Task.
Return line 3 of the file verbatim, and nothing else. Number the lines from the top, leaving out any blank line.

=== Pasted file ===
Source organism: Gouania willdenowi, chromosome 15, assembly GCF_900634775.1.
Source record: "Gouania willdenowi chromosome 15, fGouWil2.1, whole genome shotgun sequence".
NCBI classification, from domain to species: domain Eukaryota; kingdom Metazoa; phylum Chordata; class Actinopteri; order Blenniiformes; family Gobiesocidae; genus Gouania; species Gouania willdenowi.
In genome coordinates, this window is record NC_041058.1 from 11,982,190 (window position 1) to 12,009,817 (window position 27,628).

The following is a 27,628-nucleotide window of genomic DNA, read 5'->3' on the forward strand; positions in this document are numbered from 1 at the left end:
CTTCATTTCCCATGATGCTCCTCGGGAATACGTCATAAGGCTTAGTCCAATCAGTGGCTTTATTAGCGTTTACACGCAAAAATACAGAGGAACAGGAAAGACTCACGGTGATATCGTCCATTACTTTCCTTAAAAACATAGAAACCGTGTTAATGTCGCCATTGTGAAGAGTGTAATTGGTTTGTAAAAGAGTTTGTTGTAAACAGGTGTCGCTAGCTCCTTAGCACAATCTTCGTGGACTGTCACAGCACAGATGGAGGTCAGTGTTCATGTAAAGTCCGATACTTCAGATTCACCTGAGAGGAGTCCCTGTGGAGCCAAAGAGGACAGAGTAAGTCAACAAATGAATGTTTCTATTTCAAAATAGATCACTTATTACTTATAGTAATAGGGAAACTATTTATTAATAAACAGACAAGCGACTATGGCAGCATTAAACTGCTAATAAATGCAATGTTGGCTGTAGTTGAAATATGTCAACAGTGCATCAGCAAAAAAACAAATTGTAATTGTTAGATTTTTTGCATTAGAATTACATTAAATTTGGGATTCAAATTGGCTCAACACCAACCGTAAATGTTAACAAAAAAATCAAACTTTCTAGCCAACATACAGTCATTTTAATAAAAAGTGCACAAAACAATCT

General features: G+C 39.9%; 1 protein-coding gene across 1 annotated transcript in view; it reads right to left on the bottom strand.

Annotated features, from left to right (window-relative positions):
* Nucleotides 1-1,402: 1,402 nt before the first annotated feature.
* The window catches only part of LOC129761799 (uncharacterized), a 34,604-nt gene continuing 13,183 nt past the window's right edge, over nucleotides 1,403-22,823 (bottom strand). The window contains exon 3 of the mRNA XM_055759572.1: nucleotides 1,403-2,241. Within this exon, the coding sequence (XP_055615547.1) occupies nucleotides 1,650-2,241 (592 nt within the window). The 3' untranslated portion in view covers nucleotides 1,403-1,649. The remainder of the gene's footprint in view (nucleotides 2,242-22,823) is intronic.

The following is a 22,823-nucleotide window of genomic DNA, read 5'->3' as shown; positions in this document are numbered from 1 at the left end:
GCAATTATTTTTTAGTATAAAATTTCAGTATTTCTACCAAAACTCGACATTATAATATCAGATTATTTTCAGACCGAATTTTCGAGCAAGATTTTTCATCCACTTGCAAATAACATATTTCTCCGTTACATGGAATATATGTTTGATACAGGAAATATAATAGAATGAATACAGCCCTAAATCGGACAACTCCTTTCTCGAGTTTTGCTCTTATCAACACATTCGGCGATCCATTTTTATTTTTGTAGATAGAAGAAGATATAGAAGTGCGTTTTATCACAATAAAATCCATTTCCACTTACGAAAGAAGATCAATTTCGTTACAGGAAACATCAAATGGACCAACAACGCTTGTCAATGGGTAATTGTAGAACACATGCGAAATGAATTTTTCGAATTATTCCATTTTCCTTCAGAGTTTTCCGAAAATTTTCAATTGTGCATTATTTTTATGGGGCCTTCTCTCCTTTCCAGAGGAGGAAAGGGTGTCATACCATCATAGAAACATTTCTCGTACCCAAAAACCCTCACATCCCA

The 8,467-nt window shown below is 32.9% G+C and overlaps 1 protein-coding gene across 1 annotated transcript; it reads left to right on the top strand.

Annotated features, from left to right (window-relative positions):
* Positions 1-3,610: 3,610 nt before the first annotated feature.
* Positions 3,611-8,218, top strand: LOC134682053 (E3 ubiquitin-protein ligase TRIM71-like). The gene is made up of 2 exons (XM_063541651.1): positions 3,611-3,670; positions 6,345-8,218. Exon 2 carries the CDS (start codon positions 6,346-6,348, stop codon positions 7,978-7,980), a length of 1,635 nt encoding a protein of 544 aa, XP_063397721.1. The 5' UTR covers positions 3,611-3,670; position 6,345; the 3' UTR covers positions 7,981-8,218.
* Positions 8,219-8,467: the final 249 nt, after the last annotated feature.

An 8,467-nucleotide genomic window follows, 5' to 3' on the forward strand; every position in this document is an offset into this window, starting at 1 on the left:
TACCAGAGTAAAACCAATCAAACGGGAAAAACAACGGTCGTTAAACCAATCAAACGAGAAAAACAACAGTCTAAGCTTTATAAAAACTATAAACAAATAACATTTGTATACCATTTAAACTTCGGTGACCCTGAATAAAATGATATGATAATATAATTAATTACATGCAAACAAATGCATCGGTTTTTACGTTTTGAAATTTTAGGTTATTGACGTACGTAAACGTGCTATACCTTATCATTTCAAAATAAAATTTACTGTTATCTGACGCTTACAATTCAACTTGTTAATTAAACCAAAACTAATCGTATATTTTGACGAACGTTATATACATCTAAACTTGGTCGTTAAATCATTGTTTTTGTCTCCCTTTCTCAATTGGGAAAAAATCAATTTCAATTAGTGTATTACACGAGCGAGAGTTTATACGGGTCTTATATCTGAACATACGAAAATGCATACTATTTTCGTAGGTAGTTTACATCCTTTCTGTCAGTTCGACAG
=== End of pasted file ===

NCBI classification, from domain to species: domain Eukaryota; kingdom Metazoa; phylum Chordata; class Actinopteri; order Blenniiformes; family Gobiesocidae; genus Gouania; species Gouania willdenowi.